Dr Tagbo Ilozue
I came to the bar from medicine. I was attracted by the type of thinking needed for the law; the forensic linguistic reasoning used in understanding, analysing and applying legal principles. Using that thinking on a daily basis over the course of my pupillage with 3PB has made it one of the most intellectually stimulating years of my life.
I began pupillage with a Personal Injury and Clinical Negligence specialist and continued it with a specialist in Criminal and Regulatory Law, so I have acquired significant insight into those four areas of practice. But Chambers has also given me many opportunities to see and undertake work in multiple additional areas of law. One of the key things that appealed to me about 3PB was the fact that it is a multi-disciplinary set with a broad range of specialisms. I have been exposed to a wide variety of practice areas during my pupillage and this has helped me to develop clarity about the type of law to which I am best suited and the fields in which I would like to specialise.
Pupillage is undeniably hard work. Over the year there have been a few late nights and working weekends as tight deadlines have loomed. But on balance, the workload has always been at a manageable level. At 3PB the entirety of pupillage is firmly understood to be, and expressly protected as, a period of training and development. During my first six, my supervisors were the gateway for all requests of written work sent to me, and they oversaw matters to ensure I did not get overloaded. During my second six I have been more independent and taken on more responsibility for managing my workload. But I have remained protected and supported by Chambers to guarantee that I am never overwhelmed; by policy, 3PB places limits on the number of hearings in the diary each week to ensure that, alongside appearances in court, pupils have sufficient time to prepare, undertake paperwork, and continue to take advantage of shadowing supervisors and other tenants.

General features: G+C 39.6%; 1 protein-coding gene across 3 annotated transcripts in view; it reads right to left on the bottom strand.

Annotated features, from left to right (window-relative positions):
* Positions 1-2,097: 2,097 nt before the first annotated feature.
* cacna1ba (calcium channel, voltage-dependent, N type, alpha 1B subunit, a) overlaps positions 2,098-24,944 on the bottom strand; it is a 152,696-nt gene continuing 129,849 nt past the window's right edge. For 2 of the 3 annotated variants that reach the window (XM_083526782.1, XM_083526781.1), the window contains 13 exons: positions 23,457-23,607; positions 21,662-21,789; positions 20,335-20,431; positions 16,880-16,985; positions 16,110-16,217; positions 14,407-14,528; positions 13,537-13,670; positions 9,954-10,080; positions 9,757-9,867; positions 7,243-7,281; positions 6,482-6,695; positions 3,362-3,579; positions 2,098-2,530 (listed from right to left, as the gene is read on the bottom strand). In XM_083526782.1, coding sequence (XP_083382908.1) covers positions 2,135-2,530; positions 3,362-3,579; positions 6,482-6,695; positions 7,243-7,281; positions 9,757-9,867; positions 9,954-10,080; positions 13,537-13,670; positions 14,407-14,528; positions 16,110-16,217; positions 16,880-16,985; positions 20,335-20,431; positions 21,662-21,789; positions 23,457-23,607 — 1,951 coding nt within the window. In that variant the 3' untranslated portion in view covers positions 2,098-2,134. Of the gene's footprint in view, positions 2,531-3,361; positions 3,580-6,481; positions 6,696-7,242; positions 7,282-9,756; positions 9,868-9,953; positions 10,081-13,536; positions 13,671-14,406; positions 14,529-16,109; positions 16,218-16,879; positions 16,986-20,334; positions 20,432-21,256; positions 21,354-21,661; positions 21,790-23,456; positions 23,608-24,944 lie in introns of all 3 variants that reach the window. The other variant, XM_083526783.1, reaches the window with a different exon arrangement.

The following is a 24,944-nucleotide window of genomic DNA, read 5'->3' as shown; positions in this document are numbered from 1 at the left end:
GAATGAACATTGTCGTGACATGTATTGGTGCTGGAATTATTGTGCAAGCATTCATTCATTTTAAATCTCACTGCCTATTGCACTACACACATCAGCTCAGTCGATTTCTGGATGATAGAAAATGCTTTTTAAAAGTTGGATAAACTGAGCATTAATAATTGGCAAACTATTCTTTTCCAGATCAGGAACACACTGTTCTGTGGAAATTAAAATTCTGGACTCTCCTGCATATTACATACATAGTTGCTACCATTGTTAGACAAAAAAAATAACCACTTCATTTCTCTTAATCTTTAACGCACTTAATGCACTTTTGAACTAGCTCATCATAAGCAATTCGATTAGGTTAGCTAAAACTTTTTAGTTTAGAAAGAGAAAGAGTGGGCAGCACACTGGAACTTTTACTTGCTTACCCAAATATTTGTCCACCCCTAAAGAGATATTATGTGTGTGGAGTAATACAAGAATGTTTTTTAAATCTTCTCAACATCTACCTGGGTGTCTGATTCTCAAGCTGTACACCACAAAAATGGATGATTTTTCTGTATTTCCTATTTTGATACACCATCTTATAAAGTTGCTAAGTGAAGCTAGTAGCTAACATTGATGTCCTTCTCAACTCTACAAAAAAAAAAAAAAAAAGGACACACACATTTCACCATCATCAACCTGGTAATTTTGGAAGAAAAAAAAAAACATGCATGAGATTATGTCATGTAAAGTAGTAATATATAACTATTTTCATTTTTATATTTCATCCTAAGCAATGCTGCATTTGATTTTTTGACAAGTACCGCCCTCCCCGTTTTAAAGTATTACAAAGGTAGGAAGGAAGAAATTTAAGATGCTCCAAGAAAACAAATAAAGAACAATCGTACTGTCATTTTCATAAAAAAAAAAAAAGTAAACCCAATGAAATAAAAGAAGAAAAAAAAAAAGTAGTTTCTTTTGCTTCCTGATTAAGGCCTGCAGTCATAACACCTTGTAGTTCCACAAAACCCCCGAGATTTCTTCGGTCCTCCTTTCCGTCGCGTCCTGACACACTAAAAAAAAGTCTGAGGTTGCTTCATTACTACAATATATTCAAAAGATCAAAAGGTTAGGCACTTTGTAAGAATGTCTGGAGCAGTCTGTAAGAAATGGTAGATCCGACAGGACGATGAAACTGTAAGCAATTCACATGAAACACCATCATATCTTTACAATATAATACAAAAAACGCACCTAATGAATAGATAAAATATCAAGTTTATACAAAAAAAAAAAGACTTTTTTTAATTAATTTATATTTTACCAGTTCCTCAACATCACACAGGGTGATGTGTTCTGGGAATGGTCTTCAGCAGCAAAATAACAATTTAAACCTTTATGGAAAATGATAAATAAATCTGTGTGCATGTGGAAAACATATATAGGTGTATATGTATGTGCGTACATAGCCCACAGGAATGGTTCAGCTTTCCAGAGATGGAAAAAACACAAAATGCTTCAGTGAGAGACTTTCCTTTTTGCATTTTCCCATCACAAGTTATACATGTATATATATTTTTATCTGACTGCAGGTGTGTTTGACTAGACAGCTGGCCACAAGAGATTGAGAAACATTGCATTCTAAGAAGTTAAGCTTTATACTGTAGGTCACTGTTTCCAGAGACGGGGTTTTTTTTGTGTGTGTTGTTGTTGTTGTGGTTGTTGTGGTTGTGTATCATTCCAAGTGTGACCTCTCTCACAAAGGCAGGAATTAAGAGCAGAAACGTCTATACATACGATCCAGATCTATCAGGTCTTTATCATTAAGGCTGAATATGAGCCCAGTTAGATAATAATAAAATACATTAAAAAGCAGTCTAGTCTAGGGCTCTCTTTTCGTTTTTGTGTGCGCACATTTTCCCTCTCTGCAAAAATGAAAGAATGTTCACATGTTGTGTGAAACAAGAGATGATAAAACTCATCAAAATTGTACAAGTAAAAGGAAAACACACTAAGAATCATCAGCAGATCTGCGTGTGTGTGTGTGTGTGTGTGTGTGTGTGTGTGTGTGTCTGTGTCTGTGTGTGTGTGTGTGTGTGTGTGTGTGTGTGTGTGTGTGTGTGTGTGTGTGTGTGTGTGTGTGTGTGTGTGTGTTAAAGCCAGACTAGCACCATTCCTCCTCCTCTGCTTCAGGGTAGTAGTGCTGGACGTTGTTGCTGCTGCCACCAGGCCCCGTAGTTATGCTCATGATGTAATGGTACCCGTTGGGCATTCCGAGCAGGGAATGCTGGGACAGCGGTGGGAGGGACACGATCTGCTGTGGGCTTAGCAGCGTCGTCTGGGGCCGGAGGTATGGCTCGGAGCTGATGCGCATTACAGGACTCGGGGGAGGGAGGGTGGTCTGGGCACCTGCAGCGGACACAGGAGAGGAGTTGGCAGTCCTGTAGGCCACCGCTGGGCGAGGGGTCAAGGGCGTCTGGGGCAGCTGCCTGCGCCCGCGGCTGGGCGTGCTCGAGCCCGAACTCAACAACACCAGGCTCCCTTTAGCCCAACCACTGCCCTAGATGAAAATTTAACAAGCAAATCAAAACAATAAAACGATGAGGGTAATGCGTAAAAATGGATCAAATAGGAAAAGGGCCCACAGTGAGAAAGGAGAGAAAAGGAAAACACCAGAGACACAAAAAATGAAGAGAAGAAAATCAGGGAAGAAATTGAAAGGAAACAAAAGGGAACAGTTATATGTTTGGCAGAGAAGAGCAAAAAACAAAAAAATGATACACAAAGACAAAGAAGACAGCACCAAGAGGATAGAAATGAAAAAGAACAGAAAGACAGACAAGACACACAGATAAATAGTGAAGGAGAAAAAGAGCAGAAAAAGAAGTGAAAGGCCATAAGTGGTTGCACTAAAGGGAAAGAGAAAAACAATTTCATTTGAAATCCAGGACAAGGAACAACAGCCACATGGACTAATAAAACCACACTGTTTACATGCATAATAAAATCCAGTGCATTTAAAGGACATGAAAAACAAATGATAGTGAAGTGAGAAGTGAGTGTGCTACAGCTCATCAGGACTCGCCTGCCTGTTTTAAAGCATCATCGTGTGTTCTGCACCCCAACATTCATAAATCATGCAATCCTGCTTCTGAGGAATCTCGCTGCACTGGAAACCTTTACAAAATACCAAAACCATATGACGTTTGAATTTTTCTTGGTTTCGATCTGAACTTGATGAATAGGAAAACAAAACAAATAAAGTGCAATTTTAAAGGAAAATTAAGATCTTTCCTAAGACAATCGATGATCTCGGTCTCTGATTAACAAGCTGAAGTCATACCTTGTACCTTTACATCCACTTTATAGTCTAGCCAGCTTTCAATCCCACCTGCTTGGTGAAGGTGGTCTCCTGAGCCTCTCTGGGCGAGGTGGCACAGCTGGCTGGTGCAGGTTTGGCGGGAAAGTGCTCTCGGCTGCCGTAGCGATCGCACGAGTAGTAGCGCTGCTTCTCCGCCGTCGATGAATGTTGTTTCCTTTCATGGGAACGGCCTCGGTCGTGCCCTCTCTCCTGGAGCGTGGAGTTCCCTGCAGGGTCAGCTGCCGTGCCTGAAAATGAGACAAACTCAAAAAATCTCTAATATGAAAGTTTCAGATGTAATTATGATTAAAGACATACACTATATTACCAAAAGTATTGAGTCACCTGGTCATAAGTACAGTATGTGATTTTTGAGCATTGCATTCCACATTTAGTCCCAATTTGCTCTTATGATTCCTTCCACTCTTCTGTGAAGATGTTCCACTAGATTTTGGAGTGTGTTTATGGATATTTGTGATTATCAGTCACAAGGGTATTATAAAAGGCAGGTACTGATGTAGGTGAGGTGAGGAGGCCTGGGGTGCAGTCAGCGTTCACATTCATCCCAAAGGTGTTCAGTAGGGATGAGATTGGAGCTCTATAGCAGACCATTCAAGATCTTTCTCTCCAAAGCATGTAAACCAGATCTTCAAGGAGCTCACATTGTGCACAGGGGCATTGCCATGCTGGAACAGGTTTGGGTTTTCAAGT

3PB also makes express provision in its pupillage policy to ensure pupils are given a variety of different types of work during pupillage. I have found the variety of the work particularly enjoyable. My instructions during second six have taken me to both the county court and magistrates’ court on a regular basis. To date I have appeared in fast track and small claims trials, stage 3 hearings and infant settlements, applications, mentions, first appearances, breach of bail hearings, and sentencing hearings. My instructions for written work have required me to draft pleadings and advices in Personal Injury, Contract and Regulatory matters.
My favourite aspect of the job is the advocacy. It is an enormous privilege to give a voice to others and speak on their behalf, and ultimately it makes it much easier to put in the effort and work required; nothing motivates me more than the huge responsibility of acting for the welfare and best interests of those whom I represent. I was well equipped with a firm foundation of skills from the excellent programme of advocacy training and evaluation provided by Chambers during my first six.